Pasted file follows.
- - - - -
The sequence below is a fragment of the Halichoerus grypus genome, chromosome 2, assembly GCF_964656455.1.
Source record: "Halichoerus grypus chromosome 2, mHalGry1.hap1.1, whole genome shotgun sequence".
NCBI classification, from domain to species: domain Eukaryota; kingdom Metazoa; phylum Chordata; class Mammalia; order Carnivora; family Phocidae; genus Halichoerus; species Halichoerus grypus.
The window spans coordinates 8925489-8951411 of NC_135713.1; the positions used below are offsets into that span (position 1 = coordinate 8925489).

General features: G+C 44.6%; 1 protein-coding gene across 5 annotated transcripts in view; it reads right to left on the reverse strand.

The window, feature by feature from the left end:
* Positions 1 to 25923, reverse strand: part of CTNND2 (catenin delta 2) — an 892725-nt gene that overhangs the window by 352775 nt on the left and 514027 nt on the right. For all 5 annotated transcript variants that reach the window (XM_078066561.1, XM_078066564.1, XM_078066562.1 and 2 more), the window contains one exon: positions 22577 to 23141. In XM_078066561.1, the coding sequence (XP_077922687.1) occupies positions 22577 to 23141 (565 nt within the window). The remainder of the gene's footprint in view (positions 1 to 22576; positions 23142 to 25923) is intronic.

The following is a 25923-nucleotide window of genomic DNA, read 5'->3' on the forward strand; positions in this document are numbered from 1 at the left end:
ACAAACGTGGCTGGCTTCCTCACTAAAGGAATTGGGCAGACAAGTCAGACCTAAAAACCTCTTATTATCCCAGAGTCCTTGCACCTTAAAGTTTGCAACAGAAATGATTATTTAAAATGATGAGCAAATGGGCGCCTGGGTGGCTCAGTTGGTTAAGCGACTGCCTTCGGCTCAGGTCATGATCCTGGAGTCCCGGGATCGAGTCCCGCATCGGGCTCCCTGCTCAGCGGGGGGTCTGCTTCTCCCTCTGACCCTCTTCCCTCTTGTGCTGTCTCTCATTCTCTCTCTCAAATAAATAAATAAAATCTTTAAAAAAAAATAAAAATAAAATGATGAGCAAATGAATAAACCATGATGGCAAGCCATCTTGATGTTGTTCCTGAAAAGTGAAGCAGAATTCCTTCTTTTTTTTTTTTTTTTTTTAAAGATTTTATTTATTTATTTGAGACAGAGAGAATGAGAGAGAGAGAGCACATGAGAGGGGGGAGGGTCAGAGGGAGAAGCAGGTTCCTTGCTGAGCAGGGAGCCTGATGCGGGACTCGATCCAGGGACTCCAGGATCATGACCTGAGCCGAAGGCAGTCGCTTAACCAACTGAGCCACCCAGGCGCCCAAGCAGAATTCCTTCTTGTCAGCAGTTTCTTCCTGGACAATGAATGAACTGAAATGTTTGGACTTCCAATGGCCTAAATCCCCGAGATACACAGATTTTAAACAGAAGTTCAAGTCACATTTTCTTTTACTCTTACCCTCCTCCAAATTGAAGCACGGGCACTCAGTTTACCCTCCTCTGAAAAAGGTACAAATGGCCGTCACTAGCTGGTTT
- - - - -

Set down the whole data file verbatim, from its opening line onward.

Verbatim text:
The sequence below is a fragment of the Halichoerus grypus genome, chromosome 2, assembly GCF_964656455.1.
Source record: "Halichoerus grypus chromosome 2, mHalGry1.hap1.1, whole genome shotgun sequence".
NCBI classification, from domain to species: domain Eukaryota; kingdom Metazoa; phylum Chordata; class Mammalia; order Carnivora; family Phocidae; genus Halichoerus; species Halichoerus grypus.
The window spans coordinates 8925489-8951411 of NC_135713.1; the positions used below are offsets into that span (position 1 = coordinate 8925489).

General features: G+C 44.6%; 1 protein-coding gene across 5 annotated transcripts in view; it reads right to left on the reverse strand.

The window, feature by feature from the left end:
* Positions 1 to 25923, reverse strand: part of CTNND2 (catenin delta 2) — an 892725-nt gene that overhangs the window by 352775 nt on the left and 514027 nt on the right. For all 5 annotated transcript variants that reach the window (XM_078066561.1, XM_078066564.1, XM_078066562.1 and 2 more), the window contains one exon: positions 22577 to 23141. In XM_078066561.1, the coding sequence (XP_077922687.1) occupies positions 22577 to 23141 (565 nt within the window). The remainder of the gene's footprint in view (positions 1 to 22576; positions 23142 to 25923) is intronic.

The following is a 25923-nucleotide window of genomic DNA, read 5'->3' on the forward strand; positions in this document are numbered from 1 at the left end:
ACAAACGTGGCTGGCTTCCTCACTAAAGGAATTGGGCAGACAAGTCAGACCTAAAAACCTCTTATTATCCCAGAGTCCTTGCACCTTAAAGTTTGCAACAGAAATGATTATTTAAAATGATGAGCAAATGGGCGCCTGGGTGGCTCAGTTGGTTAAGCGACTGCCTTCGGCTCAGGTCATGATCCTGGAGTCCCGGGATCGAGTCCCGCATCGGGCTCCCTGCTCAGCGGGGGGTCTGCTTCTCCCTCTGACCCTCTTCCCTCTTGTGCTGTCTCTCATTCTCTCTCTCAAATAAATAAATAAAATCTTTAAAAAAAAATAAAAATAAAATGATGAGCAAATGAATAAACCATGATGGCAAGCCATCTTGATGTTGTTCCTGAAAAGTGAAGCAGAATTCCTTCTTTTTTTTTTTTTTTTTTTAAAGATTTTATTTATTTATTTGAGACAGAGAGAATGAGAGAGAGAGAGCACATGAGAGGGGGGAGGGTCAGAGGGAGAAGCAGGTTCCTTGCTGAGCAGGGAGCCTGATGCGGGACTCGATCCAGGGACTCCAGGATCATGACCTGAGCCGAAGGCAGTCGCTTAACCAACTGAGCCACCCAGGCGCCCAAGCAGAATTCCTTCTTGTCAGCAGTTTCTTCCTGGACAATGAATGAACTGAAATGTTTGGACTTCCAATGGCCTAAATCCCCGAGATACACAGATTTTAAACAGAAGTTCAAGTCACATTTTCTTTTACTCTTACCCTCCTCCAAATTGAAGCACGGGCACTCAGTTTACCCTCCTCTGAAAAAGGTACAAATGGCCGTCACTAGCTGGTTT